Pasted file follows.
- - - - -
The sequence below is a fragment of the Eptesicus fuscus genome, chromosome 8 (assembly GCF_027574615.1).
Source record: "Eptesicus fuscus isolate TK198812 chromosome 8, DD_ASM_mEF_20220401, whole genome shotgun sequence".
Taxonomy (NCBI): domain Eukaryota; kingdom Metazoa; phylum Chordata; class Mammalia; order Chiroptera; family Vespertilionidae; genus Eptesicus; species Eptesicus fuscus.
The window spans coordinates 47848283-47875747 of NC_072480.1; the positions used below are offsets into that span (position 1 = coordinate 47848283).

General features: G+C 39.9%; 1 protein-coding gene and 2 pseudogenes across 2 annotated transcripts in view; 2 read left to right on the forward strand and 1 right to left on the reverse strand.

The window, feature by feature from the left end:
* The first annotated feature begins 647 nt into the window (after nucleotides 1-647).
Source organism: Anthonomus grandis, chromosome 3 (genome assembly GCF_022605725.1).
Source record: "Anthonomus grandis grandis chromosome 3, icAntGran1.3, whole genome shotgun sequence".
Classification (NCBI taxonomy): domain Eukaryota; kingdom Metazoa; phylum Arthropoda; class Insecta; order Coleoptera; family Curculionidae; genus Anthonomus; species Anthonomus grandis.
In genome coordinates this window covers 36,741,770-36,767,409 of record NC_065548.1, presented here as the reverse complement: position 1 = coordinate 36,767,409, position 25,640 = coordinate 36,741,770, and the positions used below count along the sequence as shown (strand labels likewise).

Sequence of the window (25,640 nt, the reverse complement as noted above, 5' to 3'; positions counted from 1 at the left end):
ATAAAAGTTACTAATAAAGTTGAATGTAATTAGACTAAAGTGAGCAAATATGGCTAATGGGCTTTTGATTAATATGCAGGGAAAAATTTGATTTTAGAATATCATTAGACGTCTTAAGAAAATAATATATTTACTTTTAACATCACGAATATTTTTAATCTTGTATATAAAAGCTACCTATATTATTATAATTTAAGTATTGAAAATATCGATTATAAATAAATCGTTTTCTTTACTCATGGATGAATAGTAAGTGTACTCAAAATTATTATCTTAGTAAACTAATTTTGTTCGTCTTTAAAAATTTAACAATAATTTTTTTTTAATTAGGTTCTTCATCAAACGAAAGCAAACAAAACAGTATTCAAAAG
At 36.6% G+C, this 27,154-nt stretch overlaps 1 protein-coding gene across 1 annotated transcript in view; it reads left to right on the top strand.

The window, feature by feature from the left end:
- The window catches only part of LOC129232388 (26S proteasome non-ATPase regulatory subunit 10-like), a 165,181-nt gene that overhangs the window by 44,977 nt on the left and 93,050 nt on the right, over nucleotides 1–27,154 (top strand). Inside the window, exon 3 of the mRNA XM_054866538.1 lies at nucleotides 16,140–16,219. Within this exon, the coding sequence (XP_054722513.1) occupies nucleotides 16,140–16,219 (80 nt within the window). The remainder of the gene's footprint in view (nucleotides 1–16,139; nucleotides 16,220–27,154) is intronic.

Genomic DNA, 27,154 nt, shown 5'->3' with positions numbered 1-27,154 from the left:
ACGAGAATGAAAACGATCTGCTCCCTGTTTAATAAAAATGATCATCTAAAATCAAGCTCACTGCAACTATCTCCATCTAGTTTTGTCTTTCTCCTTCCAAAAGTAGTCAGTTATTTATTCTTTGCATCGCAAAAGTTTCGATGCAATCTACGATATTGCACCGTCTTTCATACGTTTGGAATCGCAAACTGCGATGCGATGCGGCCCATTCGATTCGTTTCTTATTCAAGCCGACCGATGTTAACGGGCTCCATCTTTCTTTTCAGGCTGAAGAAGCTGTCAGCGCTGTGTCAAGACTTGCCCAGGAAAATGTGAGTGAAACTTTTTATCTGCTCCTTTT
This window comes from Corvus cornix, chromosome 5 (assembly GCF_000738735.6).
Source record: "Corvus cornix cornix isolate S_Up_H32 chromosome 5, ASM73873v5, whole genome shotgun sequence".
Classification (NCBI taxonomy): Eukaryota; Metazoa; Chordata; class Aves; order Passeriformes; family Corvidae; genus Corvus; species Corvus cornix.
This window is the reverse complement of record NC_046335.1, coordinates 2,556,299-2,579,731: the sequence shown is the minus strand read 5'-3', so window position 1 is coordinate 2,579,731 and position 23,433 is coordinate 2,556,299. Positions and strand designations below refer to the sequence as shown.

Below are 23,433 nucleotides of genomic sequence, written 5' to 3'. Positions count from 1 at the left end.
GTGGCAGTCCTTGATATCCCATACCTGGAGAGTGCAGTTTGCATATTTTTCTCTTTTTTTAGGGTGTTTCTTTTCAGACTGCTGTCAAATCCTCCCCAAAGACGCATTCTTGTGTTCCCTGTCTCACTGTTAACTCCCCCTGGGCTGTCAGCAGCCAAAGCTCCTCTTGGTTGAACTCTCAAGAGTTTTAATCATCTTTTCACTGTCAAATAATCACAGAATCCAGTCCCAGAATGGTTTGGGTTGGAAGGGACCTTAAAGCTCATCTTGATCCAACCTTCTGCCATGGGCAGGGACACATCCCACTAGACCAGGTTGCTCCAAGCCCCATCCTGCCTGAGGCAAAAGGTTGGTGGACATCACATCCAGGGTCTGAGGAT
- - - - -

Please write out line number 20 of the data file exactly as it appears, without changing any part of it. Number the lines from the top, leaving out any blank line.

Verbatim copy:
Source record: "Corvus cornix cornix isolate S_Up_H32 chromosome 5, ASM73873v5, whole genome shotgun sequence".